Cell wall antigens were extracted from murein sacculi using the formamide technique described by Wetherell and Bleweis (Wetherell and Bleiweis, 1975; De et al., 2017). Murein sacculi were prepared by following the protocols of Chan et al. (Chan et al., 2013) from overnight BHI-grown cultures, and equal amounts by weight were suspended in formamide and heated at 180°C for 30 min in an oil bath. The suspensions were then mixed with 2 volumes of 2N HCl and absolute ethanol (1:19 v/v), centrifuged at 350 ×g for 20 min, and the supernatants were collected and mixed with 5 volumes of acetone at 4°C for 4 h. The white precipitates were spun down at 350 ×g for 20 min. The pellets were dissolved in water and following centrifugation at 21,000 ×g for 10 min, the supernatants were dialyzed (MWCO, 3.5 KDa, Thermo Fisher Scientific) at 4°C overnight, and then freeze dried. The antigen extracts were re-suspended in 1 mL of sterile deionized water. For immunoblot analysis, equal amount of the above antigen preps were blotted onto a nitrocellulose membrane using a Slot Blot (Bio-Dot SF, BioRad), and probed with S. mutans whole cell antiserum that was generated using inactivated whole cells of the wild-type, UA159 to immunize rabbits (Lampire Biological Laboratories, Inc.) and was adsorbed with live cells of either the wild-type or the rgpG/brpA/psr triple mutant (De et al., 2017). Antigen-antibody reactions were detected using SuperSignal West Pico Chemiluminescent substrate (Thermo Fisher Scientific). The signal intensities were further analyzed using Quantity One (BioRad).

Statistical Analysis

All experiments were repeated at least three separate times, and the results were analyzed using student t-test.

Results

The mecA Gene Is Part of the Polycistronic Operon With rgpG

As predicted (Ajdic et al., 2002) (Figure 1A), the results of RT-PCR (Figure 1B) revealed that mecA (SMU.233) in S. mutans is co-transcribed as a polycistronic operon with downstream rgpG (SMU.234), which encodes the first enzyme of the rhamnose-glucose polymer (RGP) biosynthesis pathway (Yamashita et al., 1999). Interestingly, analysis of the genetic structure revealed that the regions flanking mecA/rgpG are highly conserved among oral streptococci, group A and B streptococci (Figure 1A). Upstream the mecA/rgpG operon are loci for a hypothetical (SMU.231) and an undecaprenyl-diphosphatase (SMU.232, also bacitracin resistance protein), which catalyzes the dephosphorylation of undecaprenyl diphosphate (UPP) and confers resistance to bacitracin (Jalal et al., 2015). Located downstream of the mecA/rgpG operon are genes for SufC, SufD, SufS, SufE2, and SufB of the Suf iron-sulfur cluster assembly pathway, respectively. When analyzed, S. mutans MecA shows the best similarity with MecA of Streptococcus agalactiae (67% identity at amino acid level) and the least similarity with B. subtilis (at 21% identity) (Supplementary Table S1).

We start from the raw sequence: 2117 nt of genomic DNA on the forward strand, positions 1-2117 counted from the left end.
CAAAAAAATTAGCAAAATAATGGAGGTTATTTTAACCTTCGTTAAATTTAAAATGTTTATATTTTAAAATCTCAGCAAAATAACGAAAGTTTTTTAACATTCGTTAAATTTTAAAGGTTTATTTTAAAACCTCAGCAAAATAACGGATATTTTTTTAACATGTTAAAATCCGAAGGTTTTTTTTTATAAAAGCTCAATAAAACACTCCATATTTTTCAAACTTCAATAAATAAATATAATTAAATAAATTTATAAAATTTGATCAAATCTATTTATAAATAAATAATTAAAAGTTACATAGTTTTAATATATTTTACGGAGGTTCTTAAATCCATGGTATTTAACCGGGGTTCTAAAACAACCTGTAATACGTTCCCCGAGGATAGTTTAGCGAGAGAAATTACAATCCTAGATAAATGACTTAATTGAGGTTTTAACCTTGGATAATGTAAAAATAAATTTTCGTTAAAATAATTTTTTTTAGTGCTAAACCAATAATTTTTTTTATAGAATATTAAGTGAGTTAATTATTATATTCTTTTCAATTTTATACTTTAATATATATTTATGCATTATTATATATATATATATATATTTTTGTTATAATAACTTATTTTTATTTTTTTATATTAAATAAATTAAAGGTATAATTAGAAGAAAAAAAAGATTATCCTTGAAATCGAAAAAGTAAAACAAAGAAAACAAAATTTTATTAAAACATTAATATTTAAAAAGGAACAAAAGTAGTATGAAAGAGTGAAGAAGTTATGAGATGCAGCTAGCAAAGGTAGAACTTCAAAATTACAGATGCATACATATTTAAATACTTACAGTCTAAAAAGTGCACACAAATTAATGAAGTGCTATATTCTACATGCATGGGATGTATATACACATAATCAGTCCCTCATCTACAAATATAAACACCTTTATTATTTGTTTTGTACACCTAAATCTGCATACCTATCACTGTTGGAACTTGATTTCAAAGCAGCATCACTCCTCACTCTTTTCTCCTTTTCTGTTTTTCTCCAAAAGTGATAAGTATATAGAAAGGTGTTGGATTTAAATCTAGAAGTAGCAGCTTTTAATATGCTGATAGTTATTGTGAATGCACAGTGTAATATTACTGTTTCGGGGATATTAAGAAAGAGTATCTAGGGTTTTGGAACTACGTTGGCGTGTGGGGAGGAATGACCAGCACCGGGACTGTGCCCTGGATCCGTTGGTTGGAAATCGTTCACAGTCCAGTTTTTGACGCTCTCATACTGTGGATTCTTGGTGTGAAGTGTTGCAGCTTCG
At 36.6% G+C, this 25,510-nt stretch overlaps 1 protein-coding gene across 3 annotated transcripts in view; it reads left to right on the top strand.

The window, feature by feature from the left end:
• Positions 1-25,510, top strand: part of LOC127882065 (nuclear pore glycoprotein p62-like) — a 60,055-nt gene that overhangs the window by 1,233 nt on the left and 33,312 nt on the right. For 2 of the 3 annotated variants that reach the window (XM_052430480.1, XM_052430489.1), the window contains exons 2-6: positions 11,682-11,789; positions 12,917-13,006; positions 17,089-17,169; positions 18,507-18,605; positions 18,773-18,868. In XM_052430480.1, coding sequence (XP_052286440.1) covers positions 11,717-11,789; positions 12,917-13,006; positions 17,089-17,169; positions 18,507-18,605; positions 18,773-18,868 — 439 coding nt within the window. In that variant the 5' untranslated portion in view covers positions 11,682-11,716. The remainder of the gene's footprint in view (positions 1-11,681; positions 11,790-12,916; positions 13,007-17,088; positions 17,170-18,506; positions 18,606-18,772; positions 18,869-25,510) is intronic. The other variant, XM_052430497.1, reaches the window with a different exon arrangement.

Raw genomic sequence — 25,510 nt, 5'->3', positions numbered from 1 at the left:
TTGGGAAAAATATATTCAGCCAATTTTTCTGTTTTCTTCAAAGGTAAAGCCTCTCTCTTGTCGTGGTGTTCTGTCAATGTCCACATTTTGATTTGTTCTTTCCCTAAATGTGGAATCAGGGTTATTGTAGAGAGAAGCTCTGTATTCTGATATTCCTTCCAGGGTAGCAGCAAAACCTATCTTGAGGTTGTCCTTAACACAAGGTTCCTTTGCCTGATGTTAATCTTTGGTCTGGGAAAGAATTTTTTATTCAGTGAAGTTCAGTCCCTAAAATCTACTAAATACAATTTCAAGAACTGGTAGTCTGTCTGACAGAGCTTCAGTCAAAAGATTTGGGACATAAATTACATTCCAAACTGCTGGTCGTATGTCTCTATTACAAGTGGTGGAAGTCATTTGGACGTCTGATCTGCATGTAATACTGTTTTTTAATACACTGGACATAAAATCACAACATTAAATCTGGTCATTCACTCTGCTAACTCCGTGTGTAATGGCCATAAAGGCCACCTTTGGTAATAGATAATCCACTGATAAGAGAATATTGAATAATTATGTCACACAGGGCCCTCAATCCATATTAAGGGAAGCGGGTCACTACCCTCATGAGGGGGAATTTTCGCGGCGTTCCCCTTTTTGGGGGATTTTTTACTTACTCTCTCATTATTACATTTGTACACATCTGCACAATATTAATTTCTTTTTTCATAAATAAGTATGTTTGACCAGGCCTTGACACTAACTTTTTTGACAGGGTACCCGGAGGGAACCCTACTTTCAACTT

MecA Deficiency Causes Major Growth Defects in S. mutans

As compared to the wild-type, UA159, the mecA mutant, TW416 showed dramatic differences in colony morphology and growth behavior. Unlike the rough, dry colonies of UA159, TW416 formed round, mucoid colonies with a smooth and shining surface (Figure 2). Complementation of the mutant in strain TW416C with a wild-type copy of the coding sequence plus its cognate promoter region integrated in the chromosome at the gtfA locus in single copy by double crossover homologous recombination restored the phenotypes to the wild-type. Unlike UA159 that tends to grow into the agar medium and becomes hard to pick, TW416 grew spherically on the top of the agar plate and could be easily and completely removed with a single tooth pick. When grown in BHI broth overnight, TW416 clumped severely. Characteristically, it maintained attached to the tip of the tooth picks, as it grew, forming spherical masses, and eventually settled at the bottom of the tubes, leaving a clear medium broth, whereas the parent strain grew in typical homogenous suspension (Figure 3A). Similar results were also observed when the coding sequence was replaced with a non-polar kanamycin resistance marker (data not shown). Similarly, complementation of the mutant in strain TW416C restored the phenotypes to the wild-type (Figure 3A).

FIGURE 2
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FIGURE 2. Colony morphology of the mecA mutant. S. mutans wild-type (UA159), the mecA mutant (TW416) and its complement strain (TW416C) were grown on BHI agar plates. Relative to the rough, dry colonies of UA159, the colonies of TW416 were round, mucoid, and smooth. Images were taken using Samsung Galaxy Note V.

FIGURE 3
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FIGURE 3. Growth characterization of the mecA mutant. (A) Growth phenotypes of S. mutans wild-type (UA159), the mecA mutant (TW416) and its complement strain (TW416C) when grown in BHI broth overnight. Arrow indicates severe clumping of the mecA mutant at the tip of the tooth pick. (B) S. mutans strains grown in BHI broth, BHI broth with pH adjusted to 6.0 and BHI broth with inclusion of methyl viologen at 12.5 mM. The optical densities of the cultures at 600 nm were recorded continuously using a Bioscreen C. Data presented in panel (B) are representatives of three separate experiments.